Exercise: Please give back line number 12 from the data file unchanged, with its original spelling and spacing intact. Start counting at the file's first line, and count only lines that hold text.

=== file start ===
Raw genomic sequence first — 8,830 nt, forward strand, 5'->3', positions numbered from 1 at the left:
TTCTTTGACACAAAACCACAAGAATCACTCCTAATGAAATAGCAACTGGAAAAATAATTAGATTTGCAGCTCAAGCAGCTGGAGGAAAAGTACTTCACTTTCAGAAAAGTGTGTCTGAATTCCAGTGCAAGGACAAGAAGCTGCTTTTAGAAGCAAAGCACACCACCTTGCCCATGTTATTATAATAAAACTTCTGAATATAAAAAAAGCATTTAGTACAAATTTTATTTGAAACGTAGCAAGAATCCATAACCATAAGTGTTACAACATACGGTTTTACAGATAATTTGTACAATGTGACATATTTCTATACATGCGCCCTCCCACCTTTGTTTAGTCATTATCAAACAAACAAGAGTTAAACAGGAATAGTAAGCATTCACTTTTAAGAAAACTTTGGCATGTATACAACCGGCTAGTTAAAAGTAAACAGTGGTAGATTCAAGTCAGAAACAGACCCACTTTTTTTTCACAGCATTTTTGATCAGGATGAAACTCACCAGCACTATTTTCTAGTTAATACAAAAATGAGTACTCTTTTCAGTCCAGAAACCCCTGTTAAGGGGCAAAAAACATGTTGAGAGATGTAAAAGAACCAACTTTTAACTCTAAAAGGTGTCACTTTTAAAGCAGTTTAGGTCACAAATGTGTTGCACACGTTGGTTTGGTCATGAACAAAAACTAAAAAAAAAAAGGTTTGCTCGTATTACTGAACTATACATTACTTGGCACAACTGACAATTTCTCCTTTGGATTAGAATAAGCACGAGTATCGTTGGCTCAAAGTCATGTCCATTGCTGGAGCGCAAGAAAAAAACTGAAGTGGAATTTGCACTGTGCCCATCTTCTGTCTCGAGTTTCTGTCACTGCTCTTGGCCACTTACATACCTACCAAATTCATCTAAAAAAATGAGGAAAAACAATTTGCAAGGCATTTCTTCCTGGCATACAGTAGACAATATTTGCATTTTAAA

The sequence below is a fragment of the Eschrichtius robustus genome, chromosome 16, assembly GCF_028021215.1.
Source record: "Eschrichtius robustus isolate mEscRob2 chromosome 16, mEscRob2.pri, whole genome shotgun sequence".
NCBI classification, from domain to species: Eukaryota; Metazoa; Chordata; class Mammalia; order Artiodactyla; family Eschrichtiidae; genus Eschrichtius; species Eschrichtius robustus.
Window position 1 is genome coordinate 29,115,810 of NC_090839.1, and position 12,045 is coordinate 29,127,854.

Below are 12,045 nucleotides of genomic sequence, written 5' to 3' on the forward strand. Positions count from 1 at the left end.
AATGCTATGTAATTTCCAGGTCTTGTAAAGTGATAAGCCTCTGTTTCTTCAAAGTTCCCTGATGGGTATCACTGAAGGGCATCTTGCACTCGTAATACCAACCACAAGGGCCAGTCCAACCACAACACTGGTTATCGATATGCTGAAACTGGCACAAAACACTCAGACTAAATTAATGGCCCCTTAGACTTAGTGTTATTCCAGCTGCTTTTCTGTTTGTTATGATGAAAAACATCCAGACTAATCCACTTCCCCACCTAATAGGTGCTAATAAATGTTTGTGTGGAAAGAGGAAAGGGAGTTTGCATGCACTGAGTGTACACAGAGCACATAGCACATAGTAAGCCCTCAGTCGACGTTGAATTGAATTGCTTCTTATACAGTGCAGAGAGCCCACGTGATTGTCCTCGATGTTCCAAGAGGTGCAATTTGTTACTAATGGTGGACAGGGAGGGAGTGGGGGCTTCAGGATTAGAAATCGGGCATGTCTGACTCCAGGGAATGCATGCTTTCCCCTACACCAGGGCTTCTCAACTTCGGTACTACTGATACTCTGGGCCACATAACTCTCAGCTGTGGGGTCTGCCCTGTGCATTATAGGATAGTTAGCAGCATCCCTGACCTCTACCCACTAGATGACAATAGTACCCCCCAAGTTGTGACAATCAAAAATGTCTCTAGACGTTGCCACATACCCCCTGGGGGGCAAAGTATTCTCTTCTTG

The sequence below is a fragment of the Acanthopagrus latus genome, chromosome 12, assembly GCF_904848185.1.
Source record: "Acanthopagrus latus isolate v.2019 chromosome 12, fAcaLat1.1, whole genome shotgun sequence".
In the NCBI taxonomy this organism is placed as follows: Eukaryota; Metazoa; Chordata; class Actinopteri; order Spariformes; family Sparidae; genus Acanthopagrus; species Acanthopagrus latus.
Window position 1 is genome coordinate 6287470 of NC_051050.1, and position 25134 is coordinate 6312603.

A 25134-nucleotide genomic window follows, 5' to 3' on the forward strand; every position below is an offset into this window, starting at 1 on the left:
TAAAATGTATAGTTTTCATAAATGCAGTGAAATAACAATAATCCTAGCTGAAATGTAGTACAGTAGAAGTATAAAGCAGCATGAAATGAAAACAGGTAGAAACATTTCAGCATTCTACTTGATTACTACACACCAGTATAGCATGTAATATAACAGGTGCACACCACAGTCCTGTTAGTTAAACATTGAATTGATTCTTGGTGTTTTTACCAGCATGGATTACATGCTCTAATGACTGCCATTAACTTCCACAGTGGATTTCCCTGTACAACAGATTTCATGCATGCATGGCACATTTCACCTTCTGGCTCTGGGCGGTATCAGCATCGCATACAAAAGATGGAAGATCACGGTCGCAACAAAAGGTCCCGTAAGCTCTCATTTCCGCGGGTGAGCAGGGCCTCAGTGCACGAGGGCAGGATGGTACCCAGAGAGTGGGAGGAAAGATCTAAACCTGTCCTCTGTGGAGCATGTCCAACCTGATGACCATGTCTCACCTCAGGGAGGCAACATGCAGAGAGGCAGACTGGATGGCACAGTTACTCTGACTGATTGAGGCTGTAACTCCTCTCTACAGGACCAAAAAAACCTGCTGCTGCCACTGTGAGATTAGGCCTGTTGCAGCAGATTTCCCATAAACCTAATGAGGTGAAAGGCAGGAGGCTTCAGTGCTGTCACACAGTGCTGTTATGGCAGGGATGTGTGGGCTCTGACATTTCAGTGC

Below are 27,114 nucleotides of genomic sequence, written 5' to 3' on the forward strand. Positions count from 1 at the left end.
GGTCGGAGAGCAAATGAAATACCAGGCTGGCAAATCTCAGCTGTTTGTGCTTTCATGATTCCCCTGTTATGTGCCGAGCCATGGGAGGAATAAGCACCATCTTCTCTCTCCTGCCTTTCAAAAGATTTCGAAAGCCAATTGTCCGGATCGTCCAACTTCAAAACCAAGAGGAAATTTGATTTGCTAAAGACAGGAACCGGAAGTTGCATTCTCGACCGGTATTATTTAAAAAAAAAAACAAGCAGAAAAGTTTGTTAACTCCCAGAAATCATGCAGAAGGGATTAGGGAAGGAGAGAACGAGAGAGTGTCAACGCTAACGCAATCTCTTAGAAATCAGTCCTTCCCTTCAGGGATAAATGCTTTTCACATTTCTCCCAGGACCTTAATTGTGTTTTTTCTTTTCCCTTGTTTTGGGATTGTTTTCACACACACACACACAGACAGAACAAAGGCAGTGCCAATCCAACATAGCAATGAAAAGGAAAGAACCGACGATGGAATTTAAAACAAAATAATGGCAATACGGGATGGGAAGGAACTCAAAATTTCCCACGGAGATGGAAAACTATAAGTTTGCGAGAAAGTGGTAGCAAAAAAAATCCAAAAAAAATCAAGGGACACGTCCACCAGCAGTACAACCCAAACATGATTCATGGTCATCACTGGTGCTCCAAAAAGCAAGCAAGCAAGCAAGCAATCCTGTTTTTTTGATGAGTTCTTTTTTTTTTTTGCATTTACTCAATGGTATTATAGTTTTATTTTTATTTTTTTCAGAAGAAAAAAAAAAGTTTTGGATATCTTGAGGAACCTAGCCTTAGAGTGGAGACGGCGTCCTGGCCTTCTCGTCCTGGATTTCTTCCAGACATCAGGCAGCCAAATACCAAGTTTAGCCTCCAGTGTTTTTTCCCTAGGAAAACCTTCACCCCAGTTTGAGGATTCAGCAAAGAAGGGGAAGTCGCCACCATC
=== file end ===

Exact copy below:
Window position 1 is genome coordinate 6287470 of NC_051050.1, and position 25134 is coordinate 6312603.